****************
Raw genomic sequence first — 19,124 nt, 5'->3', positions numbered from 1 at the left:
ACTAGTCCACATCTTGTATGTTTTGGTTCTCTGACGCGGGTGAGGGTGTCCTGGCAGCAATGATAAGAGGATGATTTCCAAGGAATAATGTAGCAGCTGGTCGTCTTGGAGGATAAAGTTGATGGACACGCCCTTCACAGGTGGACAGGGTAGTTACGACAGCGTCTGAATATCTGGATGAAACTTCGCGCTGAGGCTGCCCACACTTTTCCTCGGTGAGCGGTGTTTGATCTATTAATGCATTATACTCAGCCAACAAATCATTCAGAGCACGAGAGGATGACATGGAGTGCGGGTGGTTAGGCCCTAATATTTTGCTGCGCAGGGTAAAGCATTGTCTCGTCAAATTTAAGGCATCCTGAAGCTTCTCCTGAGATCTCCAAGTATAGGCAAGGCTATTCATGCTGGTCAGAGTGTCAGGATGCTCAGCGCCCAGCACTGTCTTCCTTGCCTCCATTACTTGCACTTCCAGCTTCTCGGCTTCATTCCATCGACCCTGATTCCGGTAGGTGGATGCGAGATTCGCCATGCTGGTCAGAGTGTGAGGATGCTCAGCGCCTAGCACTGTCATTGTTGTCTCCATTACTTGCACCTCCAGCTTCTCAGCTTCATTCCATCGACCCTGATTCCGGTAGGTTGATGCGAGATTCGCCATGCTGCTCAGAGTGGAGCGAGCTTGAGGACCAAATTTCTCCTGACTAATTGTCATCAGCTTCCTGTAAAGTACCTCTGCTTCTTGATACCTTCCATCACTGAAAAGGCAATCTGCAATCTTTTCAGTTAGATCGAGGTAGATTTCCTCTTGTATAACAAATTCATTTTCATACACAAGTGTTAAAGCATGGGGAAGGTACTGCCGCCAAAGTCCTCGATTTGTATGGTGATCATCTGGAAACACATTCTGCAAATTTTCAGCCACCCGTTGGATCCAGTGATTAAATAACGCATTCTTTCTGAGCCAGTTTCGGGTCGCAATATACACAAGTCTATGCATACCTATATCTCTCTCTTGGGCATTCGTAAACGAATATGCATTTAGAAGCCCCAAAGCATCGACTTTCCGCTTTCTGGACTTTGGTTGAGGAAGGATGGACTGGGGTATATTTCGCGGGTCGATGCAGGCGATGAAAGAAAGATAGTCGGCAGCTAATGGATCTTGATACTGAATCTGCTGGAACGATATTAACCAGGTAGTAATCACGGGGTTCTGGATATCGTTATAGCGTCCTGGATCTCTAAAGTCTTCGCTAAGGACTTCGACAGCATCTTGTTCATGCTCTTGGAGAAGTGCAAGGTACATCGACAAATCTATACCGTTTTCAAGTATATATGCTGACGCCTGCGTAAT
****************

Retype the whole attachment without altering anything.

Raw genomic sequence first — 19,124 nt, 5'->3', positions numbered from 1 at the left:
ACTAGTCCACATCTTGTATGTTTTGGTTCTCTGACGCGGGTGAGGGTGTCCTGGCAGCAATGATAAGAGGATGATTTCCAAGGAATAATGTAGCAGCTGGTCGTCTTGGAGGATAAAGTTGATGGACACGCCCTTCACAGGTGGACAGGGTAGTTACGACAGCGTCTGAATATCTGGATGAAACTTCGCGCTGAGGCTGCCCACACTTTTCCTCGGTGAGCGGTGTTTGATCTATTAATGCATTATACTCAGCCAACAAATCATTCAGAGCACGAGAGGATGACATGGAGTGCGGGTGGTTAGGCCCTAATATTTTGCTGCGCAGGGTAAAGCATTGTCTCGTCAAATTTAAGGCATCCTGAAGCTTCTCCTGAGATCTCCAAGTATAGGCAAGGCTATTCATGCTGGTCAGAGTGTCAGGATGCTCAGCGCCCAGCACTGTCTTCCTTGCCTCCATTACTTGCACTTCCAGCTTCTCGGCTTCATTCCATCGACCCTGATTCCGGTAGGTGGATGCGAGATTCGCCATGCTGGTCAGAGTGTGAGGATGCTCAGCGCCTAGCACTGTCATTGTTGTCTCCATTACTTGCACCTCCAGCTTCTCAGCTTCATTCCATCGACCCTGATTCCGGTAGGTTGATGCGAGATTCGCCATGCTGCTCAGAGTGGAGCGAGCTTGAGGACCAAATTTCTCCTGACTAATTGTCATCAGCTTCCTGTAAAGTACCTCTGCTTCTTGATACCTTCCATCACTGAAAAGGCAATCTGCAATCTTTTCAGTTAGATCGAGGTAGATTTCCTCTTGTATAACAAATTCATTTTCATACACAAGTGTTAAAGCATGGGGAAGGTACTGCCGCCAAAGTCCTCGATTTGTATGGTGATCATCTGGAAACACATTCTGCAAATTTTCAGCCACCCGTTGGATCCAGTGATTAAATAACGCATTCTTTCTGAGCCAGTTTCGGGTCGCAATATACACAAGTCTATGCATACCTATATCTCTCTCTTGGGCATTCGTAAACGAATATGCATTTAGAAGCCCCAAAGCATCGACTTTCCGCTTTCTGGACTTTGGTTGAGGAAGGATGGACTGGGGTATATTTCGCGGGTCGATGCAGGCGATGAAAGAAAGATAGTCGGCAGCTAATGGATCTTGATACTGAATCTGCTGGAACGATATTAACCAGGTAGTAATCACGGGGTTCTGGATATCGTTATAGCGTCCTGGATCTCTAAAGTCTTCGCTAAGGACTTCGACAGCATCTTGTTCATGCTCTTGGAGAAGTGCAAGGTACATCGACAAATCTATACCGTTTTCAAGTATATATGCTGACGCCTGCGTAAT